Sports Illustrated’s excellent NBA blog, The Point Forward, recently rolled out their top 10 players in the NBA, to finish up their Top 100 of 2014 list. The question most Chicago Bulls fans will have, of course, is where the duo of Ben Golliver and Rob Mahoney ranked Derrick Rose, as well as the rest of the Bulls. All five Bulls projected starters made the top 100 list.
For fun, I’ll list the first four Bulls here, then have a post up tomorrow with the top-ranked Bulls player (guess who!) and my, somewhat detailed, take on his ranking on the list.
From lowest to highest, along with what they said about each player:
90. Jimmy Butler
“Butler’s claim to a spot on this list is a thin one: He barely played during his rookie year before enjoying a breakout sophomore season in which both his traditional stats and advanced numbers still looked fairly pedestrian. His performance on the eyeball test was another matter entirely, particularly during the playoffs, when he played tenacious defense, accepted every challenge and upped his scoring as his minutes increased. His play against the Nets and Heat produced a chorus appreciation from impartial observers and envy from fans of other teams. That chorus swelled to a shrieking mob when he went off for 21 points and 14 rebounds and played all 48 minutes in Chicago’s Game 1 win over Miami in the second round. Butler’s NBA existence is headed for another shake of the Magic 8 Ball in Year 3 thanks to Derrick Rose’s return, but his hungry, team-first approach should ease that transition.”
71. Carlos Boozer
“Boozer is far from an ideal first-option scorer, but players (like him) who can successfully act as an offensive funnel are of greater value than their raw numbers suggest. Chicago’s offense was problematic when leaning too heavily on Boozer, but there’s something to be said about his possession usage, flexibility and passing as a means for avoiding disaster. He’s good in a pinch and even better when paired with a top shot creator (such as Derrick Rose, for example). Regardless, he is a consistent
source of both points and rebounds, which helps counter the fact that his defense remains a total mess. Boozer doesn’t move well laterally, and even after a few years under Tom Thibodeau, he still winds up conceding space and points on pretty basic play actions. That he’s too short to contest shooters and too slow to keep his man in front of him tends to create some pretty glaring problems, though a defense as good as Chicago’s can still account for both while sustaining elite marks.”
55. Luol Deng
“’Will’ is one of those overused, amorphous sports terms, but what else would you call it when a player logs more than 39 minutes per game for the third straight season even though his team is in a down year because the franchise player is out injured? Deng’s toughness and reputation as a gamer are so well established that no one was quite ready to believe that he would miss time during the 2013 playoffs, even when he endured a spinal tap that he called life-threatening. Deng, a tertiary offensive option and stout defender, doesn’t have eye-popping numbers, but his importance to Chicago’s continued success is unquestioned.”
21. Joakim Noah
“There’s more than a little ‘Hemingway protagonist’ to Noah, who responded to Derrick Rose’s impossible-to-overcome injury absence last season by pushing himself, his body and his game to every possible limit. Chicago’s Game 7 victory against Brooklyn in the first round — on the road sans Rose and Luol Deng — was his masterpiece: 24 points (on 12-for-17 shooting), 14 rebounds and six blocks in 40 minutes. “I’ll remember this for the rest of my life,” he said afterward. That performance summed up everything that makes Noah great: his unwavering confidence (he guaranteed a victory), nonstop, productive energy, reliable and thorough defensive impact and an insatiable will to win.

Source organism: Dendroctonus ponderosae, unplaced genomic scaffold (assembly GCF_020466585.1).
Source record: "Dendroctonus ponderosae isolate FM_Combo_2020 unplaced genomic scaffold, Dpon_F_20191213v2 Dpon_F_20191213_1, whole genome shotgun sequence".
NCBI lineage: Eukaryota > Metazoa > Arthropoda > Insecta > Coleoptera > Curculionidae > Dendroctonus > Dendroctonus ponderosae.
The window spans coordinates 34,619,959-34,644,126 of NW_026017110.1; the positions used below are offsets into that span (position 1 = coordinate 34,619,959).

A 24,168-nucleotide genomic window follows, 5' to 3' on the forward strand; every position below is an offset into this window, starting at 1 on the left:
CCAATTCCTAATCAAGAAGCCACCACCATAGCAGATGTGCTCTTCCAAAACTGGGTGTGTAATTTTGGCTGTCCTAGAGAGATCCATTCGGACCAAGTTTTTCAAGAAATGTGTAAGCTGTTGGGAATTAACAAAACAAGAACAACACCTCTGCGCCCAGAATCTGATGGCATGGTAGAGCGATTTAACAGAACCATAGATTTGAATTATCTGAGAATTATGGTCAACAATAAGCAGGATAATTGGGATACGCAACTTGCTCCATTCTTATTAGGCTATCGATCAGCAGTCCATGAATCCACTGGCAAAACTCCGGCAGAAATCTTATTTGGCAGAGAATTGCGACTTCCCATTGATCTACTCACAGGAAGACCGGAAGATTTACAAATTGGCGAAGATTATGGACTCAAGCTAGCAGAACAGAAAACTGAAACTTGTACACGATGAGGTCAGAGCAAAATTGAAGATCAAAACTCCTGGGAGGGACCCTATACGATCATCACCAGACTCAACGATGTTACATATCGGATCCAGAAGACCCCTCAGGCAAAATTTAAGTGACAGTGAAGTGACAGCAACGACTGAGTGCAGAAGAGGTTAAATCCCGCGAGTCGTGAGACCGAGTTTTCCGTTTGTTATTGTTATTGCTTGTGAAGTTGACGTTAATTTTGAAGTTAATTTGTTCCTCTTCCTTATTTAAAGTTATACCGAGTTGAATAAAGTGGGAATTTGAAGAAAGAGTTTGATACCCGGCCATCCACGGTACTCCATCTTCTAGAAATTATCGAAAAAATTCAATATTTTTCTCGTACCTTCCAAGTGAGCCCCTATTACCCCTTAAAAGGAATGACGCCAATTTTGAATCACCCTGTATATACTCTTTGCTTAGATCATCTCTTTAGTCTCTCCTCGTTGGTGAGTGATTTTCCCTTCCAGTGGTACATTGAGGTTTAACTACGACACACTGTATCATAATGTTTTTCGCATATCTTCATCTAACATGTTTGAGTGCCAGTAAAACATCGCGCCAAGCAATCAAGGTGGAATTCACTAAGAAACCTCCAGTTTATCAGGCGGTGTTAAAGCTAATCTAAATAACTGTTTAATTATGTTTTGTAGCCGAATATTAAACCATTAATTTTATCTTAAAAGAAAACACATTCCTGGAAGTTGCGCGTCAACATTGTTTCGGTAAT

The standard (double-double every night) and advanced statistics (top-15 in the NBA In RAPM) agree: Noah was a very valuable contributor last season, even if his efficiency dipped slightly under the strain of more minutes that accompanied center Omer Asik’s free-agent departure. Noah was selected to his first All-Star Game and the All-Defensive first team. He finished fourth in the Defensive Player of the Year voting, and he just might have won the award if plantar fasciitis hadn’t limited him down the stretch. Bum wheel or not, Noah posted career highs across the board and anchored a top-five defense for the third straight season. Chicago’s defensive efficiency was a full five points better (98.4 to 103.4) when its long, mobile center was on the court.
The lasting image of Noah’s season turned out to be that crazy Miami fan flipping him off as he left the court during the conference semifinals, yet another chapter in a fierce Heat/Bulls rivalry that once prompted him to dub Miami “Hollywood as hell.” Looking at the image now, one can’t help but guess that Noah was telling himself: “Just wait until Derrick is back.” Regardless of how the futures of Deng and Carlos Boozer play out, the combination of Noah and Rose, plus coach Tom Thibodeau’s defensive genius, should make the Bulls a top contender in the East for years to come. Really, outside of LeBron James/Whoever, Kevin Durant/Russell Westbrook, Dwight Howard/James Harden and maybe Chris Paul/Blake Griffin, how many duos offer greater promise over the next half-decade than Rose/Noah?”
Click the link and check out the rest of the list. Golliver and Mahoney do a great job of objectively analyzing each player as an individual, and in the context of their teams. It’s painstaking work to put together such a thorough list, and it’s well worth it, even if it takes a while to get through.
It’s an excellent read, and for die-hard NBA fans like myself and you, dear reader, it really whets the appetite for the (fast approaching!!!) NBA season.